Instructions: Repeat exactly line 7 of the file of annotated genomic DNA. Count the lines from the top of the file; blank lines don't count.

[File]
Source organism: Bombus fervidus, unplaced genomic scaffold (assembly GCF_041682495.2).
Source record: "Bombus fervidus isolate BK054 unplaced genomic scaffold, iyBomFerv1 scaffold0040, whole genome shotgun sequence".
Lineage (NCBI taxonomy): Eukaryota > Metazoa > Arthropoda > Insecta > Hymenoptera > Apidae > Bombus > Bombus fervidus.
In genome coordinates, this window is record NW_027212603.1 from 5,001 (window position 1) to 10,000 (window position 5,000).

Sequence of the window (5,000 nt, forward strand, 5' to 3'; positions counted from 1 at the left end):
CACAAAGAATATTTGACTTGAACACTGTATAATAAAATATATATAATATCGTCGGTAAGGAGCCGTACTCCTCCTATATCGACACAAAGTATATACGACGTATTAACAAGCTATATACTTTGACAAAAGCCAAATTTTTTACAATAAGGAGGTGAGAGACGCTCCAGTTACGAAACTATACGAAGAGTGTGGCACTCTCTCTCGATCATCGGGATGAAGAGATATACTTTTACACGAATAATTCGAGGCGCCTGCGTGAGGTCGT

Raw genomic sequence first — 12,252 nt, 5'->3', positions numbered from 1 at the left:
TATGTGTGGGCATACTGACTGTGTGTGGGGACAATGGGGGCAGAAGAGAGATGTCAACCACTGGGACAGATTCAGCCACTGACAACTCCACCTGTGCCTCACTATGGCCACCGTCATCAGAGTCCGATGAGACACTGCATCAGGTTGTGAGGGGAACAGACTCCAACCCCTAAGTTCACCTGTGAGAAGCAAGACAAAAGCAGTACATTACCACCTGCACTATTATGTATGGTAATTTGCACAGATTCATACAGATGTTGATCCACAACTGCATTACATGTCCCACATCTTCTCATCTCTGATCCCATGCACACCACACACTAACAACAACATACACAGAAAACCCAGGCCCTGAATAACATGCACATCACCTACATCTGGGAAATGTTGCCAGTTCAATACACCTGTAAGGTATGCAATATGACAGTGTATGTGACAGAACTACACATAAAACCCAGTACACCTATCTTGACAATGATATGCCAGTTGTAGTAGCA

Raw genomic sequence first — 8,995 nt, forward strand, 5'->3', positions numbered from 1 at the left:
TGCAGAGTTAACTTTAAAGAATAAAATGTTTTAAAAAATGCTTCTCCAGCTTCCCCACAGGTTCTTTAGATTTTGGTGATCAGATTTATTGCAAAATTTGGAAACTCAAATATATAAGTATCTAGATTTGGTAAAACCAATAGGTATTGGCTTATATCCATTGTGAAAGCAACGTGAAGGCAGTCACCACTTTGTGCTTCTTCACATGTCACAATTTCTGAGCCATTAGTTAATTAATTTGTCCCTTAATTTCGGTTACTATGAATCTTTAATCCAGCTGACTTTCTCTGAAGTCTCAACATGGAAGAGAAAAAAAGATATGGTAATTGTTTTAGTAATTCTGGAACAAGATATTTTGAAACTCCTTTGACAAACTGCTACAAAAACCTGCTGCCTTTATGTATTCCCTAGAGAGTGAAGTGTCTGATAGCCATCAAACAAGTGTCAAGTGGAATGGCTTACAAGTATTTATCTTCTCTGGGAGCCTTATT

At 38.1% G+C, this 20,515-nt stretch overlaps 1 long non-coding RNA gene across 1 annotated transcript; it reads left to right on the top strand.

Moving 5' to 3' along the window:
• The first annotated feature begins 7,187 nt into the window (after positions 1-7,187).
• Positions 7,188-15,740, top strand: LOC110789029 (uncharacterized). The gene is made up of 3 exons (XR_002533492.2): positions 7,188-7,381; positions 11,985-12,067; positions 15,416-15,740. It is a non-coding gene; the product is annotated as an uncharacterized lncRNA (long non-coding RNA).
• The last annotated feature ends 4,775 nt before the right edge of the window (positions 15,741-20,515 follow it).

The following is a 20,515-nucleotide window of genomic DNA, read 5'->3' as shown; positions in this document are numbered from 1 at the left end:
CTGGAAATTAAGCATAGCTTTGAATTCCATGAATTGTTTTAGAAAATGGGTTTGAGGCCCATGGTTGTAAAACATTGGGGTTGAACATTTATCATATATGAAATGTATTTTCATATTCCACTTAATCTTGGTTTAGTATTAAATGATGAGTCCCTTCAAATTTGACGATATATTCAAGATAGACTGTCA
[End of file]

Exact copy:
Raw genomic sequence first — 12,252 nt, 5'->3', positions numbered from 1 at the left: